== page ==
It’s infuriating and arbitrary.
    I even got annoyed that, although I could get the photo on my licence validated electronically using my passport number, in the same set of forms, they made me send them my ORIGINAL birth certificate. Why? Why? Why?
    And I can’t drive lorries anymore. I never did, but still… A guy can dream.

    • stumbling in flats says:

      Hi there,
      You’ve put it so much better than I did! The blanket ban seems crazy to me, when they’re going to make us each jump through hoops with the DLA/PIP changeover, with a lot of us missing out. Yet they will never re-instate our full licences. And surely people with eye problems should be one of the FIRST categories to be checked up on, rather than the DVLA relying on them to report any changes. Crazy.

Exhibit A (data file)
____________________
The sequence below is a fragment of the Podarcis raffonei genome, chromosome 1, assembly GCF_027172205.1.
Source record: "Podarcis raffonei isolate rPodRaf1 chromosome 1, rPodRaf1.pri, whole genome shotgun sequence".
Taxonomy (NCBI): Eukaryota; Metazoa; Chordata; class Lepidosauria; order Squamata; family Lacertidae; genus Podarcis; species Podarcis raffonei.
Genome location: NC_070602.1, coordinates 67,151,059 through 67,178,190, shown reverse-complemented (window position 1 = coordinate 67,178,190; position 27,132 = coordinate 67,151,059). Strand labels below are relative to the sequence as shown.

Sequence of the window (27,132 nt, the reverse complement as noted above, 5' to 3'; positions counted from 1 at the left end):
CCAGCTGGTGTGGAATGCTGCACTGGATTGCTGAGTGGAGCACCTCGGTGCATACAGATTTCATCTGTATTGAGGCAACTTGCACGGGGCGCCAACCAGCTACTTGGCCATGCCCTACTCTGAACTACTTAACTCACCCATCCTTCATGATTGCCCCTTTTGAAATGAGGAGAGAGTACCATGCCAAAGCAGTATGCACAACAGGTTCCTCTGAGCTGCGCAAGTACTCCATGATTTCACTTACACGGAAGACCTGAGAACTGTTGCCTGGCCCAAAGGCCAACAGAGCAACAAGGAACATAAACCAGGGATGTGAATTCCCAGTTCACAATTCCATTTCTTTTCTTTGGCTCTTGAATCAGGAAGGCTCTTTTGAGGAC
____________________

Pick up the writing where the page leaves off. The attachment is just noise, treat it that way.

I, too am gutted about never being able to drive a lorry. Pop goes yet another daydream.
      p.s. I love your phrase, ‘a disease with a thousand faces’ – very apt!

  2. Samantha Thompson says:


    I had a letter last week informing me of the same thing. Just have to hope there isn’t too much decline in the next 3 years so they can take it away permanently :/


    • stumbling in flats says:

      Hi Sam,
      Me too, but from what I heard back on Twitter, it’s normally renewed for another three years without a huge fuss. Which is still pointless in my mind!

  3. Sue says: